Body images defined by popular magazine

by: Heidi Krick
For years the media, shaped our perception, of body image and beauty. This dynamic began after World War II, when the public began accepting thinner and thinner images as beautiful. Research shows mass media has profound effects on the public’s understanding of beauty. By perpetuating unhealthy and unrealistic body ideals, Photoshop and our youth-obsessed culture are ruining the world.
According to research released by the National Heart, Lung and Blood Institute, in a survey offered to girls 9 and 10 years old, 40 percent have tried to lose weight.  Another survey, released by the National Institute on Media and the Family, 78 percent of teenage girls are unhappy with their bodies by the time they turn 17.
Further research explains an unaccepting and unhealthy attitude toward one’s personal body image only increases throughout adulthood.
When unflattering images recently surfaced of Lady Gaga performing at a concert in Amsterdam, the media backlash was outright appalling.  One British tabloid even splashed the pop singer’s photographs across the front page of the paper underneath a headline screaming, “Porker Face.”
Gaga quickly defended herself by posting her own scantily clad pictures on her website, little, and urged fans to “triumph over insecurities.”
At some point, we must ask ourselves what kind of culture is created when outside perspectives, like media and politics, are able to determine how one feels about their own body.
Clothing stores, magazines and fashion designers continue to use young teens to model their clothing aimed toward adult women.  Lingerie catalogs and women’s magazines are filled with supermodels who have been airbrushed and photoshopped to the point of looking unrecognizable.
Fed up with the unrealistic images of beauty continuously pushed by mass media, 14-year-old Julia Bluhm launched a petition through urging Seventeen magazine to publish one photo spread of teen models who have not been tweaked or retouched by Photoshop.
More than 84,000 signatures supported Bluhm’s movement. Seventeen magazine responded in the August 2012 issue, vowing the girls’ magazine will “celebrate every kind of beauty” with “real girls and models who are healthy.”
Seventeen magazine’s effort to join in the fight against unrealistic images of beauty is a small step in the right direction.  Many are beginning to realize the images of beauty and health perpetuated for years by the media are not only completely unrealistic, but also dangerous and damaging to culture and society.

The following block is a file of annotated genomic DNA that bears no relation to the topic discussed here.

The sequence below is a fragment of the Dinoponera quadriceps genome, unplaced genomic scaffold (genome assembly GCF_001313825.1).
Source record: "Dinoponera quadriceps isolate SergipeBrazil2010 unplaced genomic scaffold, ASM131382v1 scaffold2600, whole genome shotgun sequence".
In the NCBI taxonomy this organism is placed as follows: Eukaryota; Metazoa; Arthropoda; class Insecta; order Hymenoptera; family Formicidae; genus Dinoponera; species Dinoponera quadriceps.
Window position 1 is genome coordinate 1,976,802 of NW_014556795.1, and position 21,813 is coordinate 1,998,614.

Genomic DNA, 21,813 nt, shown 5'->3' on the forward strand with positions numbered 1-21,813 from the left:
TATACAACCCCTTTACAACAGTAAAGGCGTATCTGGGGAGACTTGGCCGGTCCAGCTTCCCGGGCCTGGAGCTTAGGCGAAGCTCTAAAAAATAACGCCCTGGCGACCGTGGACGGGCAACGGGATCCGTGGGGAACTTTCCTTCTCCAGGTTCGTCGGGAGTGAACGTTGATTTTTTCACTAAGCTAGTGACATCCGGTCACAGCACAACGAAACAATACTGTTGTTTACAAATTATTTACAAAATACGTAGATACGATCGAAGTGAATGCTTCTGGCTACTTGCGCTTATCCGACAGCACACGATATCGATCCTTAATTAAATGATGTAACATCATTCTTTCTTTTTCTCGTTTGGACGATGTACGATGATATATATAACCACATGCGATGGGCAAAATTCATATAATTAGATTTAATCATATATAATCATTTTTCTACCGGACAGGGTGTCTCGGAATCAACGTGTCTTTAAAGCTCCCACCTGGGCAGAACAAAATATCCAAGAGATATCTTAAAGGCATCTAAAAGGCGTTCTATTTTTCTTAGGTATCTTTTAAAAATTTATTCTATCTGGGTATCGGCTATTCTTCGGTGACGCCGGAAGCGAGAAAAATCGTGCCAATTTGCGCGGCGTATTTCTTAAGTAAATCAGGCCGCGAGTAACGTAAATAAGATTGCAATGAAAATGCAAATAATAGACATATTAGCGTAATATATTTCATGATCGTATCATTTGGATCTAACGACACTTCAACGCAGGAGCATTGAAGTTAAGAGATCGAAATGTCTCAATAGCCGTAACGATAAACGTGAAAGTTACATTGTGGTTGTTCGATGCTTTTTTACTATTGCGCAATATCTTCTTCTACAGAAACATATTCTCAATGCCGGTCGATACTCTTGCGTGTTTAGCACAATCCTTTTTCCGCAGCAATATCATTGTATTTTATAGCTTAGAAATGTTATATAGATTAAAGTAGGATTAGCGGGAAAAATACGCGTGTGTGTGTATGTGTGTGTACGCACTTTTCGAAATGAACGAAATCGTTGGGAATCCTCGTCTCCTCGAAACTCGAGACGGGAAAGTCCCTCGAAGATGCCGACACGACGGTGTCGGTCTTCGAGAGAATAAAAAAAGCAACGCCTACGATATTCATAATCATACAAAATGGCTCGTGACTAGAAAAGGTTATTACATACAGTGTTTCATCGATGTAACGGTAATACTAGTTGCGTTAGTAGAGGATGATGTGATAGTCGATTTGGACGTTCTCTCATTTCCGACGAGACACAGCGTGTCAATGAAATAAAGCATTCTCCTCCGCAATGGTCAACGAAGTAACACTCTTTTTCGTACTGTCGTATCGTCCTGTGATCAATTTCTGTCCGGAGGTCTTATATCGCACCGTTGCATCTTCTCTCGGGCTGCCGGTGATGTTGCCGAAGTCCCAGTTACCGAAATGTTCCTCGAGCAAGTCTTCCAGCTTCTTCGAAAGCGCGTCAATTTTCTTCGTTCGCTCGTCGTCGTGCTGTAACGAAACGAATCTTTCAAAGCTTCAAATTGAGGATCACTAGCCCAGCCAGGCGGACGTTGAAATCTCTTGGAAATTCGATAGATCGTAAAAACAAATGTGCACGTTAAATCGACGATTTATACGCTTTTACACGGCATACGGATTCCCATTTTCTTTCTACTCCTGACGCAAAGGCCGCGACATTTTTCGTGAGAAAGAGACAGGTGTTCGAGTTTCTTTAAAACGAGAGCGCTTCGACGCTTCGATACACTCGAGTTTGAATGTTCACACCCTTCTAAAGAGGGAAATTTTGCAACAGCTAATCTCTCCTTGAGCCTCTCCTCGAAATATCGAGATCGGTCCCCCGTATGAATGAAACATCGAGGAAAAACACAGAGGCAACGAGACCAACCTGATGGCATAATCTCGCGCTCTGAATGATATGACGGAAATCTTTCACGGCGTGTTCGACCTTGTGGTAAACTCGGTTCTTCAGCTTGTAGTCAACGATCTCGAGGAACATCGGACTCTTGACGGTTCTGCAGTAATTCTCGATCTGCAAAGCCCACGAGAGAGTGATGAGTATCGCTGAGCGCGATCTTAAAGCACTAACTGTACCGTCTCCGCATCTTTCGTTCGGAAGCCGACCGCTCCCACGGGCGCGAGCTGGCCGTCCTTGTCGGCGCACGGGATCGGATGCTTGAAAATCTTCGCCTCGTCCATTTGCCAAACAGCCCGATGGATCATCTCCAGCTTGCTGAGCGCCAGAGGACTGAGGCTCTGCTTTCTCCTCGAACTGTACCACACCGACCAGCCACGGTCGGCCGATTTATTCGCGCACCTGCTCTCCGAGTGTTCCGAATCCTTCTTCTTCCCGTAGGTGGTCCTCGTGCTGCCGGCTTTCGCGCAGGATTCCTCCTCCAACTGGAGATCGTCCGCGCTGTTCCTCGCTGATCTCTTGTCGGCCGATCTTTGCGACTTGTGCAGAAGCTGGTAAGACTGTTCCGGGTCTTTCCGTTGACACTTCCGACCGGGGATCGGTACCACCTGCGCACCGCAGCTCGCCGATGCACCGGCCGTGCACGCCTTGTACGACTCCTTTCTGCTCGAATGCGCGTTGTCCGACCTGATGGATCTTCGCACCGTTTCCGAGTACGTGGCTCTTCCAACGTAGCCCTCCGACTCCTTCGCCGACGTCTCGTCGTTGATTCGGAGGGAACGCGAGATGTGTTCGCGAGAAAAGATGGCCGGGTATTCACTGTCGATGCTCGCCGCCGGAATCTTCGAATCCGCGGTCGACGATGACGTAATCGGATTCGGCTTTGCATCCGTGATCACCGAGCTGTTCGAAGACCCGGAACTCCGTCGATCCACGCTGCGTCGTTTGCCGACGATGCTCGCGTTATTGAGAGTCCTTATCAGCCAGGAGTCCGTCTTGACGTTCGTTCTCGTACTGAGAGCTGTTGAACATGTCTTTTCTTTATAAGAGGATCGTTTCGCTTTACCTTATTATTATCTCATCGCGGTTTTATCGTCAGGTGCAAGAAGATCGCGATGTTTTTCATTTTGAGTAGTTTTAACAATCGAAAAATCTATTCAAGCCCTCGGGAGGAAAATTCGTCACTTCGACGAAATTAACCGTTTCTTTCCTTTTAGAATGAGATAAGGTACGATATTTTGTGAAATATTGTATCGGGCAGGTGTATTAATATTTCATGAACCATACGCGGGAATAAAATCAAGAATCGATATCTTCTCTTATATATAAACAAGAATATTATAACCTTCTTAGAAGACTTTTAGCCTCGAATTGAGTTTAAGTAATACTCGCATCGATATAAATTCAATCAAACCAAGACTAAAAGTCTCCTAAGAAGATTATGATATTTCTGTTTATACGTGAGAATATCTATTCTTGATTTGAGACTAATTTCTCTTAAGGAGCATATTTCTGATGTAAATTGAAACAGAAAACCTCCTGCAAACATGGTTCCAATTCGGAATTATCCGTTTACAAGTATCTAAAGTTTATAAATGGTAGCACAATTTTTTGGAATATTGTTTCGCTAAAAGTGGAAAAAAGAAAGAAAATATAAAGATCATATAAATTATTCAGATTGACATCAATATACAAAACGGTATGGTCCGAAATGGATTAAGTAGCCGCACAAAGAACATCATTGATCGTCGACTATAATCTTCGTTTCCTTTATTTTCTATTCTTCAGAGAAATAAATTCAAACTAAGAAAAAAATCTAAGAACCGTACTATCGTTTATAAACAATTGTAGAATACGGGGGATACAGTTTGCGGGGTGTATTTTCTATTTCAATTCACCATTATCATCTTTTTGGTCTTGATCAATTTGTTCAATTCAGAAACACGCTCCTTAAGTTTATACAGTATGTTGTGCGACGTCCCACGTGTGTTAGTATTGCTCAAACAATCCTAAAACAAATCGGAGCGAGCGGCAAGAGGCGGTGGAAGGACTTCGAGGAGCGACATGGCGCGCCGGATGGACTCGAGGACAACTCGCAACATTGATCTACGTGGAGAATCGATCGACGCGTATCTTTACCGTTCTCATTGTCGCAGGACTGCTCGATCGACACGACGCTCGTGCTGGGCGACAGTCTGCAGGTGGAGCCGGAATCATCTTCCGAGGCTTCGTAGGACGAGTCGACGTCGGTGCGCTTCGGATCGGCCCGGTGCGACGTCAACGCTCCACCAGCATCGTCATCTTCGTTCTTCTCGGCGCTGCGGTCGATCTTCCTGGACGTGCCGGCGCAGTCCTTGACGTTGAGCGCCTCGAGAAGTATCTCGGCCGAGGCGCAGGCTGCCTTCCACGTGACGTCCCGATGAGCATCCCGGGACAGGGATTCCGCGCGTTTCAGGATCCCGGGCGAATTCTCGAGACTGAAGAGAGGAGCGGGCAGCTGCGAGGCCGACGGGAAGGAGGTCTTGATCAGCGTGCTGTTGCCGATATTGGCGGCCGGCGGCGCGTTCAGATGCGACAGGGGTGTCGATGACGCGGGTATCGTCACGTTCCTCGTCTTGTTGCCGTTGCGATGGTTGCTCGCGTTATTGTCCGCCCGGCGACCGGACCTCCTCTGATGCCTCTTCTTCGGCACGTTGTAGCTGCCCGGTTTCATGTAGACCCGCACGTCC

“I wish I were skinny,” can be heard from young children.  This is not the mentality any child should carry.  According to the National Association of Anorexia Nervosa and Associated Eating Disorders, more than 8 million Americans battle an eating disorder each year. Ninety percent of those suffering from eating disorders are female.
“Healthy is the New Skinny” is an organization created in 2011 urging fashion houses and media outlets to feature healthy and relatable women in their fashion and advertising campaigns.  HNS’s mission statement explains, “Healthy is the New Skinny is a multi-platform movement to bring a message of health, joy and responsibility to the beauty and fashion industries.  Through bold and creative initiatives, HNS works with media, corporate and modeling partners to create lasting change.”
An increasing awareness toward healthy and realistic body image will inevitably create lasting acceptance of one’s own body.  There are certain parts of the body, particularly the female pelvis, that never stop growing.  Everyone (most obviously, women) wants thin hips and a tiny waist.  Unfortunately, this may be a goal that can never be achieved, no matter how many sit-ups and planks we do, or how many laps we may run.
A 2011 study released by the University of North Carolina at Chapel Hill found the average woman’s pelvis will widen at least one inch between the ages of 20-79, regardless of diet and exercise.  This uncontrollable increase in pelvic size results in an average three inch increase in women’s waist lines.
Even those who are considered to be the most beautiful women in the world have a tough time attaining, or even maintaining, the media’s ideal image of beauty.  Several critics reacted harshly when Beyoncé Knowles dropped 20 pounds for her role in  the 2006 film Dreamgirls, preferring the “Bootylicious” singer’s curvier appearance.
Marilyn Monroe’s dressmaker explained even the beautiful bombshell struggled with her weight.  Recently awarded the title of “Best Beach Body of All Time,” Monroe’s weight fluctuated between 118 and 140 pounds.
In an effort to maintain her positive public image, Monroe’s diet consisted of warm milk with two raw eggs for breakfast, nothing for lunch and broiled steak, lamb or liver with four or five raw carrots for dinner.  Her evening snack was always a hot-fudge sundae.  We have to treat ourselves, sometime, right?
While Monroe’s diet was certainly unbalanced and probably even contributed to the beauty’s weight fluctuations, it is clear even the beautiful ones, who others admire and look up to, often struggle to find happiness with their bodies.
Women especially need to gain education about what is healthy and ideal for their specific bodies.  The Photoshopped and overly-edited images that flood our minds are not real.
When supermodels like Heidi Klum or Gisele Bundshen can no longer take a picture without a body part supposedly needing retouching, the ideal image of beauty has gone too far.
Once women no longer allow media images to determine how they should look and feel, women will undoubtedly to be able to accept their own beautiful, naturally-created  bodies.